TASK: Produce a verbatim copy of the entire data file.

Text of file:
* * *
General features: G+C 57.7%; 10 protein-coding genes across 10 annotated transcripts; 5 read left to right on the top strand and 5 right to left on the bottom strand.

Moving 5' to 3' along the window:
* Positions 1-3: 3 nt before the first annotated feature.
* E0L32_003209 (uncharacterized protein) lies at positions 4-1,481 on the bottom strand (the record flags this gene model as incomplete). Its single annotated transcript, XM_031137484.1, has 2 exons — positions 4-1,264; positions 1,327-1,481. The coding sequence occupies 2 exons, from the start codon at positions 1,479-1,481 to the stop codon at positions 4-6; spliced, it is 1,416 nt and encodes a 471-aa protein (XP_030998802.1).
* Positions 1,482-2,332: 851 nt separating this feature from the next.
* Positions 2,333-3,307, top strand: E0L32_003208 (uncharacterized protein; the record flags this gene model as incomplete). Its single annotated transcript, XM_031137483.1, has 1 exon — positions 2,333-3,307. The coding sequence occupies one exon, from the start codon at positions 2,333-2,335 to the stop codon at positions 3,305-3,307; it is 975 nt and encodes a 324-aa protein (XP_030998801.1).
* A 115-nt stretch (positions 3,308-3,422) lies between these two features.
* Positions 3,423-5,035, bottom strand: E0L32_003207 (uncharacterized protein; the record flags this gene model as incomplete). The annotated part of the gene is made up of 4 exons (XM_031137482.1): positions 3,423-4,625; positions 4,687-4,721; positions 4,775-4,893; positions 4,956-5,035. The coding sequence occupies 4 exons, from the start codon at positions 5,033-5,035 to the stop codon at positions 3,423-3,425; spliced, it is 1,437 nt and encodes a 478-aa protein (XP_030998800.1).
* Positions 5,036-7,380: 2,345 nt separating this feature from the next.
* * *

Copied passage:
General features: G+C 57.7%; 10 protein-coding genes across 10 annotated transcripts; 5 read left to right on the top strand and 5 right to left on the bottom strand.

Moving 5' to 3' along the window:
* Positions 1-3: 3 nt before the first annotated feature.
* E0L32_003209 (uncharacterized protein) lies at positions 4-1,481 on the bottom strand (the record flags this gene model as incomplete). Its single annotated transcript, XM_031137484.1, has 2 exons — positions 4-1,264; positions 1,327-1,481. The coding sequence occupies 2 exons, from the start codon at positions 1,479-1,481 to the stop codon at positions 4-6; spliced, it is 1,416 nt and encodes a 471-aa protein (XP_030998802.1).
* Positions 1,482-2,332: 851 nt separating this feature from the next.
* Positions 2,333-3,307, top strand: E0L32_003208 (uncharacterized protein; the record flags this gene model as incomplete). Its single annotated transcript, XM_031137483.1, has 1 exon — positions 2,333-3,307. The coding sequence occupies one exon, from the start codon at positions 2,333-2,335 to the stop codon at positions 3,305-3,307; it is 975 nt and encodes a 324-aa protein (XP_030998801.1).
* A 115-nt stretch (positions 3,308-3,422) lies between these two features.
* Positions 3,423-5,035, bottom strand: E0L32_003207 (uncharacterized protein; the record flags this gene model as incomplete). The annotated part of the gene is made up of 4 exons (XM_031137482.1): positions 3,423-4,625; positions 4,687-4,721; positions 4,775-4,893; positions 4,956-5,035. The coding sequence occupies 4 exons, from the start codon at positions 5,033-5,035 to the stop codon at positions 3,423-3,425; spliced, it is 1,437 nt and encodes a 478-aa protein (XP_030998800.1).
* Positions 5,036-7,380: 2,345 nt separating this feature from the next.